Published On: Tue, Nov 4th, 2014
Food | By Dion

Kagoshima Food Guide (Satsuma Cuisine)

If you’re interested in visiting Kagoshima, then you should read this Kagoshima food guide. Kagoshima’s cuisine is known as Satsuma cuisine as well, which is the previous name of the prefecture. Since Kagoshima is located at isolated location, which is at southern end of Kyushu, the cuisine has become distinctive as well. Food enthusiasts who have tried both Satsuma and Okinawa cuisine probably notice the similarity. This is not a surprise given to the fact that Okinawa was ruled by Satsuma for several hundred years in the past.  A large variety of eateries can easily be found in Kagoshima’s downtown areas such as along the Gourmet Street or Gourmet-dori.

Kagoshima Food Guide

 

Photo kagoshima-kankou.com

Kibinago and Satsumaage

Not only known as one among the most popular dishes in Kagoshima, satsumaage is also well known nationwide. The dish mainly includes deep fried minced fish paste. The paste could be made from different type of fish, yet people in Kagoshima usually use mackerel, sardines or bonito. Vegetables and pickled ginger are also used in smaller quantities to add the paste a little more flavor. Beside satsumaage, there’s another popular Kagoshima dish called kinibago. Kinibago is a little herring fish which is normally served as sashimi accompanied by vinegared soybean paste.

 

Kibinago

Kibinago

Satsumaage

Satsumaage

Torisashi and Tonkotsu    

These two dishes are always mentioned in Kagoshima food guide. Torisashi means raw chicken in Japanese. You might be familiar with the “sashi” in the torisashi of sashimi, which is finely sliced uncooked seafood. In other words, the chicken needs to be served especially fresh. The bird’s heart and meat are often served together. The dish is commonly eaten by dipping it in soy sauce and ground ginger. Tonkotsu is a pork stew made with miso and served with vegetables, like konyaku and daikon. They cooked the pork very slowly so it gets quite soft that the bones could be eaten as well. A considerable quantity of shochu also added into the broth, which gives the tonkotsu a faintly sweet flavor along with its savory tang of the miso and meat.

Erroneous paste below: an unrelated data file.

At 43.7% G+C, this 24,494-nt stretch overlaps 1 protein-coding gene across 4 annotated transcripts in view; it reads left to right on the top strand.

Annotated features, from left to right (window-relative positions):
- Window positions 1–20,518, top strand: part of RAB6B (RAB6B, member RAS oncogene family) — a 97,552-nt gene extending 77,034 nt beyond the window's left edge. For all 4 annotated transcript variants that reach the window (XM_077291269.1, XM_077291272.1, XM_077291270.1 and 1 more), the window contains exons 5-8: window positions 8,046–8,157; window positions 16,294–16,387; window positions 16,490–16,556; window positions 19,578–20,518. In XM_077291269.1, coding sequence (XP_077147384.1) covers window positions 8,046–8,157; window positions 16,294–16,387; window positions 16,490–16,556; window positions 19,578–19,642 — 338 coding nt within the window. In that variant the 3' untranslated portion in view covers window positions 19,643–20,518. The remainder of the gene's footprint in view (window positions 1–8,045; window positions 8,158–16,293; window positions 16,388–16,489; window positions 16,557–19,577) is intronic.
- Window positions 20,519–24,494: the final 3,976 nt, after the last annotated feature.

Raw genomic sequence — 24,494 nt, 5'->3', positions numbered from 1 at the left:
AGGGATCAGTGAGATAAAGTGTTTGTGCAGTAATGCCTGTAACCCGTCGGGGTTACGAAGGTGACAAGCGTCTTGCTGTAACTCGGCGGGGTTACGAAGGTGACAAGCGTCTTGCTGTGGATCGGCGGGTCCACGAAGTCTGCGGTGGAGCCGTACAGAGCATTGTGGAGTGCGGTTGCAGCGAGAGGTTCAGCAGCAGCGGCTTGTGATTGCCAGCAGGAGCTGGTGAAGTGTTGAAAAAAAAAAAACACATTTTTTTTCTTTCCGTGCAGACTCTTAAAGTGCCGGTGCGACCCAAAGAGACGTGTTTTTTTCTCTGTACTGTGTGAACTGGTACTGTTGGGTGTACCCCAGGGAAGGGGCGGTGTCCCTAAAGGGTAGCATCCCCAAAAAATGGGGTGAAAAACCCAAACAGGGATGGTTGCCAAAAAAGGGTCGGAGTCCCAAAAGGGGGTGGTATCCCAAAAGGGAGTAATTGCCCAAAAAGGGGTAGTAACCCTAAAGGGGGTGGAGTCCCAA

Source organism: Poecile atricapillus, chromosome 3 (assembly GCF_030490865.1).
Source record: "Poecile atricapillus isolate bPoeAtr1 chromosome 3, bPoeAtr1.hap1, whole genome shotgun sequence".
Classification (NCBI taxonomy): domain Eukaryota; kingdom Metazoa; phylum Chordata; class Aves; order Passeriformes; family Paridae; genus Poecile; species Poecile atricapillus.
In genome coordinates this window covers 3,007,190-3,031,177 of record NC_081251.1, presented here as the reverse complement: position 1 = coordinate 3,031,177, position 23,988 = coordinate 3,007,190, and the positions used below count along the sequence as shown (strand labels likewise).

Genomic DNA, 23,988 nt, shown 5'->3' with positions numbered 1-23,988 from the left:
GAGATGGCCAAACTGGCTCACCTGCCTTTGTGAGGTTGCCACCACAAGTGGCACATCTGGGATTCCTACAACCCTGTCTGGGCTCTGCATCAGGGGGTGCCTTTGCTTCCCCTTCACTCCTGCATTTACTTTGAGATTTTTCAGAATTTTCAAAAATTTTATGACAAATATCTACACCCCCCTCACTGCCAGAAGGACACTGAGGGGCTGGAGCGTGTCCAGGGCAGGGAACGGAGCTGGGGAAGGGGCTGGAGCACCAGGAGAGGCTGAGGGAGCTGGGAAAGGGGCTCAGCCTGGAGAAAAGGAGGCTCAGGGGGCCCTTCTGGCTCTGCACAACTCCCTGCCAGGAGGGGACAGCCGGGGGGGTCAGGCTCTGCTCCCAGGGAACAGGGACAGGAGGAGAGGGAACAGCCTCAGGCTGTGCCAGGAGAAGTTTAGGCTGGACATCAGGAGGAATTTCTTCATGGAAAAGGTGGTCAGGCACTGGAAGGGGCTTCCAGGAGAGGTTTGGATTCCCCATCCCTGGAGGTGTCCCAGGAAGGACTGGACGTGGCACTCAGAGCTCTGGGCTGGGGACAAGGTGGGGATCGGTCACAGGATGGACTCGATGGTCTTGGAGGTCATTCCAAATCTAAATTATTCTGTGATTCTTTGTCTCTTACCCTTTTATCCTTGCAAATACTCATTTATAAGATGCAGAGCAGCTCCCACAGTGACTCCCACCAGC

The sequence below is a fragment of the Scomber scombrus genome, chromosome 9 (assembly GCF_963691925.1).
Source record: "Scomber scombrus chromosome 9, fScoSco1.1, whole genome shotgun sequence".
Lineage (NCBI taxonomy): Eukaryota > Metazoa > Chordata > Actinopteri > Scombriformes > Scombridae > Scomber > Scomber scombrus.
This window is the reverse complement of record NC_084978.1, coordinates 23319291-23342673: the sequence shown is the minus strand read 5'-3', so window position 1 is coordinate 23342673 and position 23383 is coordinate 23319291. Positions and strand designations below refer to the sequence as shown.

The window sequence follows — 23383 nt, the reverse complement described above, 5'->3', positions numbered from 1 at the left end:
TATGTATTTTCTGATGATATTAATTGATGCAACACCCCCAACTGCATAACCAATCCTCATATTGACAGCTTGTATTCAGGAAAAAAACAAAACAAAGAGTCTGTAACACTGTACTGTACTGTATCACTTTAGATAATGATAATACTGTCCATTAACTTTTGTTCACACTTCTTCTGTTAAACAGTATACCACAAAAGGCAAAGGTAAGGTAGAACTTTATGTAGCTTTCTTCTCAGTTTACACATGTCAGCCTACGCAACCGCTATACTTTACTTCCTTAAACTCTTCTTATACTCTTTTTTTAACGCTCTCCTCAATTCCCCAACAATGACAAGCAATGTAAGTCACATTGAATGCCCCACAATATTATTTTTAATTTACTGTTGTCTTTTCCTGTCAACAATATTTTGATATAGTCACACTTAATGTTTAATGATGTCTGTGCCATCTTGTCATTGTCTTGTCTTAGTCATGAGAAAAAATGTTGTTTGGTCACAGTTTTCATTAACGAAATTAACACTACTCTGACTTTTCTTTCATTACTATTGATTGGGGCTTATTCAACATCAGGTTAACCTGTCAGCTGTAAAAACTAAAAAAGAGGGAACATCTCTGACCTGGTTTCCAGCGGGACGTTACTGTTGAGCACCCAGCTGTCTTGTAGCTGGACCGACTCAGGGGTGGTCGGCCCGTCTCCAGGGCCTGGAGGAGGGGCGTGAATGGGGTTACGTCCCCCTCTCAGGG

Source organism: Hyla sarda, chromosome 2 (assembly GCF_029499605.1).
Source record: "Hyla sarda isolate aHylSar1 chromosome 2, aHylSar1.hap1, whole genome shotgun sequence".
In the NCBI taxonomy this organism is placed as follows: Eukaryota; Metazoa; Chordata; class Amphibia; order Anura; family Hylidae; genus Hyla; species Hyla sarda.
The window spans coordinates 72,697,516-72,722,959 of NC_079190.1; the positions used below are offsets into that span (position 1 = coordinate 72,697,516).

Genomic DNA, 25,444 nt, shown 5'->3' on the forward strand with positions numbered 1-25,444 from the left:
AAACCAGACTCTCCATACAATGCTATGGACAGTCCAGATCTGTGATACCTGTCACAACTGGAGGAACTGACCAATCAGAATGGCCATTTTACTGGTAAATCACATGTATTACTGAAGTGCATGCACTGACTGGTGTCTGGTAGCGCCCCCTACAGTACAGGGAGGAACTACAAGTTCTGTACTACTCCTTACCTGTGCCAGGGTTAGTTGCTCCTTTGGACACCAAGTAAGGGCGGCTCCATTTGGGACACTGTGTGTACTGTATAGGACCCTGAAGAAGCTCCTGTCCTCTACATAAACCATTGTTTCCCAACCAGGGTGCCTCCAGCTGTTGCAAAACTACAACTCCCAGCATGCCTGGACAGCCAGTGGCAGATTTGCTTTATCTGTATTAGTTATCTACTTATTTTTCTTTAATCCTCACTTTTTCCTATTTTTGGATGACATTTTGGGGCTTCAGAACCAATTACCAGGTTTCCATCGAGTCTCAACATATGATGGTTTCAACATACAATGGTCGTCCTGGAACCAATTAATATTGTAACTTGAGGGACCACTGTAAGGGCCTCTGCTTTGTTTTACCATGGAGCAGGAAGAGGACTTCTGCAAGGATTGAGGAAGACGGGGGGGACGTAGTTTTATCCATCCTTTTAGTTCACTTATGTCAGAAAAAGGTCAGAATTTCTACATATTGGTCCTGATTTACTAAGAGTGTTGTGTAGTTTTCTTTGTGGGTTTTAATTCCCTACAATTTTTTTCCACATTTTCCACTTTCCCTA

Tonkotsu ramen

Tonkotsu ramen

Torisashi

Torisashi

Kurobuta and Kuroushi 

Kurobuta means black pork while kuroushi means black beef. These names are made not because of the meat color, yet from the animal’s skin color. The kurobuta are actually Berkshire porks that were initially imported into Kagoshima around four hundred years ago. As for kuroushi were actually bred in Kagoshima. Many eateries in Kagoshima notably advertise either the kuroushi or kurobuta as one among their dishes. Kurobuta oftentimes enjoyed as tonkatsu, which is breaded and deep fried pork cutlets or as shabu-shabu, which is a hot pot with vegetables and finely sliced meat. As for kuroushi, it oftentimes is eaten as conventional western steak.

Kurobuta

Kurobuta

Last but not least, there’s also Satsuma Shochu. Shochu is distilled, clear liquor with about 25% of alcohol content. This beverage is quite popular across the country, yet particularly famous in Kyushu Shochu is quite a unique beverage since it is made of local Kagoshima’s sweet potatoes.  Many dining places in Kagoshima most likely offer satsuma shochu on their menus. This beverage can be enjoyed with ice, mixed in hot water or just enjoyed straight. Shochu is used in cooking some of Japanese dishes as well. Here is the complete Kagoshima food guide you can use as basic information.

Satsuma Shochu

Satsuma Shochu

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